March 2005

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Edited to Add on 7/19/05: Evidently the etymology of “Easter” is more complicated than what I assumed in my title (see Wikipedia on Easter, but the article below is still an interesting read. (i.e. I’m pointing this out more because of the title I used for this post than because of the article below)

Guardian | God and the good earth

Easter is one of those occasions on which human beings entertain a number of contradictory ideas. Christians celebrate a pagan fertility cult, while non-believers make their biannual journey to church. People whose lives are dominated by godless consumption give something up for Lent. A society governed by science engages in the ritual sacrifice and homeopathic magic – eggs and chicks and rabbits – required to induce the earth to bear fruit.
Why? Well, having read this you might fairly accuse me of drawing wide inferences from limited data, but the work of a soil geologist at the University of Oregon offers such a fascinating possible explanation of some of these contradictions that I cannot resist indulging in speculation. …

Strange, et al

I finished listening to Jonathan Strange & Mr. Norrell today. I’d gotten the audio book from for listening on my trips to NC and couldn’t wait til my drive to finish it. It was, um, about 30 hours of listening. The narrator was terrific, by the way.

It was a very good book, and a special one. But I’ll get into the specialness later. The story and characters are very entertaining, engrossing even, but the specialness is in how the book is crafted.

Click for more, wherein I ramble about the book, but don’t give any spoilers that I know of …
Read the rest of this entry »

Sometimes, it feels like there is simply no way to work through design concepts with stakeholders. There has to be a better way — and we keep thinking we’ve hit the right balance between showing literal “finished” designs prematurely and showing vague skeletal concepts that can so easily be misconstrued.

But sometimes it’s like you’ve shown how a chair works to someone a lot, and each time they leave the room acting like they got it, then when you bring it out again just to refer to what they’d seen in the past before you go on to discuss the desk, the cabinet and the other pieces to the solution, the conversation goes like this:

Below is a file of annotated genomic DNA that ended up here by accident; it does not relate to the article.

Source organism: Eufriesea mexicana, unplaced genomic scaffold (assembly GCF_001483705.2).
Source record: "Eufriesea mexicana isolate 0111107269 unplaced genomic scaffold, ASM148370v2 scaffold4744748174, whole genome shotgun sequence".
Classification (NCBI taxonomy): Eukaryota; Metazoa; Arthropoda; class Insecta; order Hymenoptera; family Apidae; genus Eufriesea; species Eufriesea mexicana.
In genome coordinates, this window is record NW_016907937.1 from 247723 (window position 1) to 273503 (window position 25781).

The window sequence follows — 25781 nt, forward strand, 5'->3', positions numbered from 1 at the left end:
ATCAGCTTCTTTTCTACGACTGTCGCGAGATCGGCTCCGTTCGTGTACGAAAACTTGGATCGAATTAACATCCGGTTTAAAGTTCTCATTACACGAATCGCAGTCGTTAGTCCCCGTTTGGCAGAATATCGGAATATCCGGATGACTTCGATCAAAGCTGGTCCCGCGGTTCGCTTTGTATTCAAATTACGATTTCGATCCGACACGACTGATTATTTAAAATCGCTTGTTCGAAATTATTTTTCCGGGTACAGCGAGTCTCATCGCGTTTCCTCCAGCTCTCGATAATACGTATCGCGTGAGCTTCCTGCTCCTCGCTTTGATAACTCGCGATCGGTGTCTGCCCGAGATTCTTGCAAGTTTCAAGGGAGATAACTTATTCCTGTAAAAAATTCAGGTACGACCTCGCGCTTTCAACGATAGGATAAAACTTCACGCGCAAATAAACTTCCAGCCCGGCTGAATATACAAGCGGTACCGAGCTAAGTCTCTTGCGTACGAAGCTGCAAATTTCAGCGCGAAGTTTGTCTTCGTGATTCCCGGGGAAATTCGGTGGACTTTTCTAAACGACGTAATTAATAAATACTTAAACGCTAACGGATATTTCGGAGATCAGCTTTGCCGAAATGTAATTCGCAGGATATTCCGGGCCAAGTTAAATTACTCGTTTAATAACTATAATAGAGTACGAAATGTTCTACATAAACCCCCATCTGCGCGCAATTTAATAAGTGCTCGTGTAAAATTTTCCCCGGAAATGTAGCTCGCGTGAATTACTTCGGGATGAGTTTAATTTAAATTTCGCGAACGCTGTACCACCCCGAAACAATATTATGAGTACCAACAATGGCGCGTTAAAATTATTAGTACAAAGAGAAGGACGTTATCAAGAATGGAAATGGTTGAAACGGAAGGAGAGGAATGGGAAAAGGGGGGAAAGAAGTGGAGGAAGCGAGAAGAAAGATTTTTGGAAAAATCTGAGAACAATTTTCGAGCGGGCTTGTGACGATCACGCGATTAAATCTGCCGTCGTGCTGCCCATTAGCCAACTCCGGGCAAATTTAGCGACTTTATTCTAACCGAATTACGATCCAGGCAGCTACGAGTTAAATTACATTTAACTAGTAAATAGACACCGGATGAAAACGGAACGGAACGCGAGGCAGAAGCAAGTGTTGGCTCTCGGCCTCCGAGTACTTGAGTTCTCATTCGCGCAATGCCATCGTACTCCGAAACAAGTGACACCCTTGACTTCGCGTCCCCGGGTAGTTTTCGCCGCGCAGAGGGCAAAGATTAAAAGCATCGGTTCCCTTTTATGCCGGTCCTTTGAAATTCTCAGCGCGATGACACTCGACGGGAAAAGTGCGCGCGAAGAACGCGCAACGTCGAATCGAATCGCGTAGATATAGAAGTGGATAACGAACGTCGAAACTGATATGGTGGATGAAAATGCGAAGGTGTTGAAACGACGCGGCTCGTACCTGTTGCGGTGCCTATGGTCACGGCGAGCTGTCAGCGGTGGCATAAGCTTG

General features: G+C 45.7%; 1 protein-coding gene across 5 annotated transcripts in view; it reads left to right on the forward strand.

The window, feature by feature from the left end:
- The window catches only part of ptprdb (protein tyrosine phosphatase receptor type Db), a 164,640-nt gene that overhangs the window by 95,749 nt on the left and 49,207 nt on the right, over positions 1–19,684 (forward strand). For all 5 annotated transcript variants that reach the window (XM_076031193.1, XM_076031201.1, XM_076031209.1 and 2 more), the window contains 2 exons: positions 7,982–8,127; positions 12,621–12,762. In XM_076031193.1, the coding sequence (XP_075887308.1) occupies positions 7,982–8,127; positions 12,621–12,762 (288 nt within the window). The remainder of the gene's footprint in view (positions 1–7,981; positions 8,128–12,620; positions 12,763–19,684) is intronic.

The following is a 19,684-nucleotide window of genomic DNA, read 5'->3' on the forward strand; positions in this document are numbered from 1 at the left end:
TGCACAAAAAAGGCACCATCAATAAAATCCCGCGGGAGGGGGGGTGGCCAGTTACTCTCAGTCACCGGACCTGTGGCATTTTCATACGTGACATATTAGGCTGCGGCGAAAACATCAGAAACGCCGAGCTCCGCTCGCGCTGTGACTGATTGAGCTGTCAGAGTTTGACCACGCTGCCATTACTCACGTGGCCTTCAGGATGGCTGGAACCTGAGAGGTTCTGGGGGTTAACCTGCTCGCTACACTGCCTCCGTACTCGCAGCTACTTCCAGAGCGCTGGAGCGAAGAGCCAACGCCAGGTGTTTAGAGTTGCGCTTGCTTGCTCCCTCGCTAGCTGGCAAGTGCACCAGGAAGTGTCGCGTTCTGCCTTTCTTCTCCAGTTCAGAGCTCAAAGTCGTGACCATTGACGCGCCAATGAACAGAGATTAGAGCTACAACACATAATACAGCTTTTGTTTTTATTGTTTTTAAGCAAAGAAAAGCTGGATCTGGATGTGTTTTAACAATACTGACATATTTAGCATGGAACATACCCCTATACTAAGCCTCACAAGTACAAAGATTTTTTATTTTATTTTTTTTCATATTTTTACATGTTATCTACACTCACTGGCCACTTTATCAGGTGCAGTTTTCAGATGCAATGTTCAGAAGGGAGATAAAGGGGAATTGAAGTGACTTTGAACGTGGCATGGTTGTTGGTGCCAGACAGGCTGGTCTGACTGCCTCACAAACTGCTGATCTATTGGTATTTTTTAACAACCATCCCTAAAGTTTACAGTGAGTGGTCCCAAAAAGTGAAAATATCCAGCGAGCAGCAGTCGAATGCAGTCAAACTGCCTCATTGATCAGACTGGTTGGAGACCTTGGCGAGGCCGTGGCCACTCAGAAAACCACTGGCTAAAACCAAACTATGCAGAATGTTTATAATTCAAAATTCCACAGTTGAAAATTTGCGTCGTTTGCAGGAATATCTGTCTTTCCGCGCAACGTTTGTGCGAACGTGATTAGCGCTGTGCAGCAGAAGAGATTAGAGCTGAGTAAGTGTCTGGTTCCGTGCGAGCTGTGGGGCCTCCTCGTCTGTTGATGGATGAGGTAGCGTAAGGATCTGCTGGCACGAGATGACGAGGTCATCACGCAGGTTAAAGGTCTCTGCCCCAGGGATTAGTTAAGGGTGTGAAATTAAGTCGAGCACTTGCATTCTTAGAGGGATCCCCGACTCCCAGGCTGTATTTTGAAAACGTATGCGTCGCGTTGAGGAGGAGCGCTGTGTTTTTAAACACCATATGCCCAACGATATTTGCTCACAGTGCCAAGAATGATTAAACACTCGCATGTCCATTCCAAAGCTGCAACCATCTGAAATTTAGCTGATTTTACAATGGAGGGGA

Them: “Ok, so you’re telling me that I’m gonna, what was the word… sit? … on that surface there… and that my head is going to dangle from the ceiling?”

Us: “No… um… just like we explained with the diagram last time, no dangling is involved.”

Them: “But there’s all that wasted space between your head and the ceiling… I really think something should go there.”

Us: *stunned countenances*

Them: “Can you be sure to usability test it with that option?”

Just passing along a link to this clever little resource:
The New Yorker: Online Only: The Film File

What exactly is the Ides of March??

The Believer is a cool magazine, and this is a fun interview… well if you’re entertained by philosophy chatter.

It kinda made me feel like I was in college again.

And I agree… screw Descartes’ “cogito”!!

The Believer – Interview With Marjorie Grene


Introducing the Information Architecture Institute

To achieve wider recognition for information architecture, the Institute’s leadership embarked on a process to create a new identity. While the AIfIA name has been well-received and well-known in the user experience community, the name has little equity in the world beyond. Difficulty with spelling and pronouncing AIfIA led us to look for a simpler, clearer alternative.

When we were trying to decide on a name, in that brightly lit room on the Asilomar grounds, we figured it would be, well, arrogant to just call it “the institute” for IA, since that would seem to imply that we claimed some kind of ownership over all of Information Architecture, whatever that was (and is).

But since in the last two years, nobody *else* has made an institute for it, I applaud the decision to just cut to the chase, as it were.

The people who stuck with this organization and continued to do the hard work of molding and nurturing it certainly deserve to make the claim — we’re the institute for IA.

Huzzah :-)

Jef Raskin: He Thought Different

Jef Raskin wasn’t the typical tech industry power broker. He was never a celebrity CEO, never a Midas-touch venture capitalist, and never conspicuously wealthy (although he was wealthy). Yet until his Feb. 26 death at 61, the creator of the Macintosh led the rallying cry for easy-to-use computers, leaving an indelible mark on Silicon Valley and helping to revolutionize the computer industry.